Two-Tier Monetary Systems & Local Currencies


Throughout history there has been countless two-tier monetary systems as well as local currencies emerge when there have been shortages. Pictured here is an Indian imitation of a Roman gold Aureus of Septimus Severus (193-211AD). This is not a counterfeit for it actually was gold and it weighed more than the real thing. This is an example of local currency that has historically appeared during shortages. This is a repeating human response when commerce is curtailed because of a lack of money.


Here is what has been known as Depression Scrip from the United States. While hyperinflation takes place in revolutionary governments for they lack any resources and capital remains in hiding as it is hoarded, in a major economy with a bond market governments cannot hyperinflate and STILL expect to sell bonds. They normally turn against the people hunting down anyone with capital they can confiscate. This produces a collapse in the VELOCITY of money and suddenly a shortage appears that is filled with local currency.

Much of the real monetary history has been masked with propaganda. Take Henry VIII (1509-1563). The image is he broke away from the Catholic Church because it was corrupt and he wanted to divorce. Well the Pope was threatened by the Holy Roman Emperor with imprisonment if he granted Henry a divorce since it was his family member who was married to Henry. Then, Henry VIII was in dire financial condition and he embarked on a massive debasement campaign. He revalued gold 10% higher in 1536 and then raised it again by 20% in 1544. Yes he broke away from the Catholic Church and then confiscated all its land and wealth, which was collateral damage?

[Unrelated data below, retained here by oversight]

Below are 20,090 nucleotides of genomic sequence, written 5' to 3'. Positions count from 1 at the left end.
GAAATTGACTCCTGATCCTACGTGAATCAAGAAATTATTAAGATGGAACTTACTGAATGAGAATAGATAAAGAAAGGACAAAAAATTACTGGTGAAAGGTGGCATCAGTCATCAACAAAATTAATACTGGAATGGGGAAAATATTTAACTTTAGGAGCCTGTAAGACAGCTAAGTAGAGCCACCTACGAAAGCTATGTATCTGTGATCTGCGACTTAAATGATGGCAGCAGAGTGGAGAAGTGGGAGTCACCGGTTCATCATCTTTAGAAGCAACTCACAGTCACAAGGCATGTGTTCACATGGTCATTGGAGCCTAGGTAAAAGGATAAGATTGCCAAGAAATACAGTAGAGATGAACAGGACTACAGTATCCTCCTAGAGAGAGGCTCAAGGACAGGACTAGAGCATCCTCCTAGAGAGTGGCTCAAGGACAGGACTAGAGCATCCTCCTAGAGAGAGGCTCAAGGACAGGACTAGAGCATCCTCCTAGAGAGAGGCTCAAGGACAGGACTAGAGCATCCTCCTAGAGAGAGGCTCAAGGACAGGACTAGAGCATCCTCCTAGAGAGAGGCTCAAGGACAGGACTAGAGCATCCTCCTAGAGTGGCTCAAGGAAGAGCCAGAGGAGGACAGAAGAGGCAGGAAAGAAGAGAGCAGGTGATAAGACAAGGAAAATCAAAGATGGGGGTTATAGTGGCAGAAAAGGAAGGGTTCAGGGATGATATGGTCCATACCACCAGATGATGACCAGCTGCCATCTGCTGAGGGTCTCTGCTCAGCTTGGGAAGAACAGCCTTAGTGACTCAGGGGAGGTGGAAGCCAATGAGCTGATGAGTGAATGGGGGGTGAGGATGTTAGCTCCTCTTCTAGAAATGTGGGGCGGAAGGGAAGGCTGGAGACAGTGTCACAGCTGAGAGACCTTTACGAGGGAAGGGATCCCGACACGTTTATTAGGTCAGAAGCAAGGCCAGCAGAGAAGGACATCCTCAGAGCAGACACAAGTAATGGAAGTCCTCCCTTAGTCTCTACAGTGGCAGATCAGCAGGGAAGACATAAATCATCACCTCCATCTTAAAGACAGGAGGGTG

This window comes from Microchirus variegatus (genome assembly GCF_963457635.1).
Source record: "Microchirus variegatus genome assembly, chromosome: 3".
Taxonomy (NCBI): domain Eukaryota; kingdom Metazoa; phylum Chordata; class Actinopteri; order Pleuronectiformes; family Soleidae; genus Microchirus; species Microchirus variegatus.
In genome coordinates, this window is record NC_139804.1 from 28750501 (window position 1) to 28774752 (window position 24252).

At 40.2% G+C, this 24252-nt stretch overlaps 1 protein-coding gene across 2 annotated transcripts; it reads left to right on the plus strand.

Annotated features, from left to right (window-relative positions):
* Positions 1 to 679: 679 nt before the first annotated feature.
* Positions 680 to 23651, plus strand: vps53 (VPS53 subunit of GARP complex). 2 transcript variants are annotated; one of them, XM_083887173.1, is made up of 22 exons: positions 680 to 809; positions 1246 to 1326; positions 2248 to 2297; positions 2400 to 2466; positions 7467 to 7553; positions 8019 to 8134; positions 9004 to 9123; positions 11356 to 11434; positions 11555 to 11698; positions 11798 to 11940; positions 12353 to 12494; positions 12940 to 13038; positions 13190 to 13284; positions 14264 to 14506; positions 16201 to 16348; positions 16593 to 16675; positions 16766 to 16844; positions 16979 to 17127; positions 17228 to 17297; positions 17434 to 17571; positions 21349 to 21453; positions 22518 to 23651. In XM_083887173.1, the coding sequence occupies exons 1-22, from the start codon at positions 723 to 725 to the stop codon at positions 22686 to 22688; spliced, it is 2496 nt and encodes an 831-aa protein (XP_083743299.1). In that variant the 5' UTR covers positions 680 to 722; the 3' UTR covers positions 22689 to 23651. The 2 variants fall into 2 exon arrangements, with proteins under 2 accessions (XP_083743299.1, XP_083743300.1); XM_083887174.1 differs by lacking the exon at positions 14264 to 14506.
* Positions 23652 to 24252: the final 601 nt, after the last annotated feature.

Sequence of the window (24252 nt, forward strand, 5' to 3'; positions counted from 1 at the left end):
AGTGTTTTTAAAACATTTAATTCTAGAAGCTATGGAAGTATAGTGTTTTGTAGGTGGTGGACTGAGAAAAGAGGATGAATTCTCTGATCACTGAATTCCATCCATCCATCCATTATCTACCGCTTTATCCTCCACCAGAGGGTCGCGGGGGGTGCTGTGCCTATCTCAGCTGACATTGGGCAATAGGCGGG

Fiscal irresponsibility is systemic throughout history. There have been countless deflations, debasements, inflations, various monetary systems using one form of currency for domestic use and another for international trade. It is a fascinating historical account that leaves us many options for the future.

Leave a Reply

Please log in using one of these methods to post your comment: Logo

You are commenting using your account. Log Out /  Change )

Twitter picture

You are commenting using your Twitter account. Log Out /  Change )

Facebook photo

You are commenting using your Facebook account. Log Out /  Change )

Connecting to %s